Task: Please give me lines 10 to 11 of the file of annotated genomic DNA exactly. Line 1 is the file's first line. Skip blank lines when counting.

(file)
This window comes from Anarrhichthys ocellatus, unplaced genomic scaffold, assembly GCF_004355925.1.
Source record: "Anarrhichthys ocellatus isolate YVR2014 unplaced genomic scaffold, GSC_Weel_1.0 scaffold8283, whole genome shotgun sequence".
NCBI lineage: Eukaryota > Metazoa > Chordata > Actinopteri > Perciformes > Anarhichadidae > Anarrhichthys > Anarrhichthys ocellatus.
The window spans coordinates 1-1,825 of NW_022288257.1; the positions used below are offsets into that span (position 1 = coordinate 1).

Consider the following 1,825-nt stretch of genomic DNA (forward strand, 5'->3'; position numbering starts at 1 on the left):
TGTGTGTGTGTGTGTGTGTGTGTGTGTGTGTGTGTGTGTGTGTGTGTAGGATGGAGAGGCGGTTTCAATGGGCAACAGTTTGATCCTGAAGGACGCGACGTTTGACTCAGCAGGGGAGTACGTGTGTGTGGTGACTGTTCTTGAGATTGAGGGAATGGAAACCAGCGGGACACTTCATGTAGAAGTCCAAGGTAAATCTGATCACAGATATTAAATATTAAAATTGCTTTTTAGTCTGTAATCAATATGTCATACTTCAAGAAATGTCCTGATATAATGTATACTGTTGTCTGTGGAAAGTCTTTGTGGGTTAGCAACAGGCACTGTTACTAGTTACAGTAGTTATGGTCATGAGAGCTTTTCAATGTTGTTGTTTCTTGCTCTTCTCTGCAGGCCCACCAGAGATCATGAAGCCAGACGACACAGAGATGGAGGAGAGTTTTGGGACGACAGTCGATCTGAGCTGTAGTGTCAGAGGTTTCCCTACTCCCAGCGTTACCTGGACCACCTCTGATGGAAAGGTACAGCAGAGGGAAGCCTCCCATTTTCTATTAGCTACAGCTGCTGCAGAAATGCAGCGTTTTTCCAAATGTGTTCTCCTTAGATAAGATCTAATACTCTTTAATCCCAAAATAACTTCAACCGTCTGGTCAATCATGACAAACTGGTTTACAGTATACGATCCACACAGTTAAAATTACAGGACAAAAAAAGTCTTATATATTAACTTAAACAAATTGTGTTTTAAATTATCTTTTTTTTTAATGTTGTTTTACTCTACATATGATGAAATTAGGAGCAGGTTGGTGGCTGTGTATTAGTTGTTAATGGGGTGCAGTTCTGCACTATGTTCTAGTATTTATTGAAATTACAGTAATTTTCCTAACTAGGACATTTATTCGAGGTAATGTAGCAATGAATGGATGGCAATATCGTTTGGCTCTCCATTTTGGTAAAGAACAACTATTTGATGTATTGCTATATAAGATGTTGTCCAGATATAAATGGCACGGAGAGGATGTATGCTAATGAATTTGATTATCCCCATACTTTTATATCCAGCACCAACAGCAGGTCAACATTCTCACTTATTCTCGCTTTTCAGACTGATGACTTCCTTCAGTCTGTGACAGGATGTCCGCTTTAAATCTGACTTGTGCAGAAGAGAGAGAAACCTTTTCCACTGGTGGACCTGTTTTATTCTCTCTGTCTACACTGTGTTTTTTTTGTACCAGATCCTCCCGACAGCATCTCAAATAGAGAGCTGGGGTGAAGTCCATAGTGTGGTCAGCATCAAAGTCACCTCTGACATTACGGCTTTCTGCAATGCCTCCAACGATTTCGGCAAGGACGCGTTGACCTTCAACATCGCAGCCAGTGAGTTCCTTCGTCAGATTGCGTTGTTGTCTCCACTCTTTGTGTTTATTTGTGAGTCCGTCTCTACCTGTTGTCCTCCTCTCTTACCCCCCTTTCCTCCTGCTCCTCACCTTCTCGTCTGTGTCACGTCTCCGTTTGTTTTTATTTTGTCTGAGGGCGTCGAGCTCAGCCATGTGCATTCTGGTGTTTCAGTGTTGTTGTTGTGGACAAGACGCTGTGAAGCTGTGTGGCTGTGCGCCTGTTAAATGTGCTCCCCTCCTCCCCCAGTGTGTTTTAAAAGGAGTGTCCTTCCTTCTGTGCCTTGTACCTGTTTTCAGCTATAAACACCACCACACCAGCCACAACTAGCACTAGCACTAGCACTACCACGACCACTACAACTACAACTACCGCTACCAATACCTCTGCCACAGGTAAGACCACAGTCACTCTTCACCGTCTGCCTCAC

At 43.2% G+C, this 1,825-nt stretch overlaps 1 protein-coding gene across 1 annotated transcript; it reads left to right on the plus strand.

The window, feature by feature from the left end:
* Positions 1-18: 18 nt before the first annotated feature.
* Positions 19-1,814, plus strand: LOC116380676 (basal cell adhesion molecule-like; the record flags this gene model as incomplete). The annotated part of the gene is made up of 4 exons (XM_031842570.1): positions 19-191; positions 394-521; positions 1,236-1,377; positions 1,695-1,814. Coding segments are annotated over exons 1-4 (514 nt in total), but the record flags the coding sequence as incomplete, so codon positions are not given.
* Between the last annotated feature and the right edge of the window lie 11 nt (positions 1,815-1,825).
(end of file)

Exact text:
* Positions 19-1,814, plus strand: LOC116380676 (basal cell adhesion molecule-like; the record flags this gene model as incomplete). The annotated part of the gene is made up of 4 exons (XM_031842570.1): positions 19-191; positions 394-521; positions 1,236-1,377; positions 1,695-1,814. Coding segments are annotated over exons 1-4 (514 nt in total), but the record flags the coding sequence as incomplete, so codon positions are not given.
* Between the last annotated feature and the right edge of the window lie 11 nt (positions 1,815-1,825).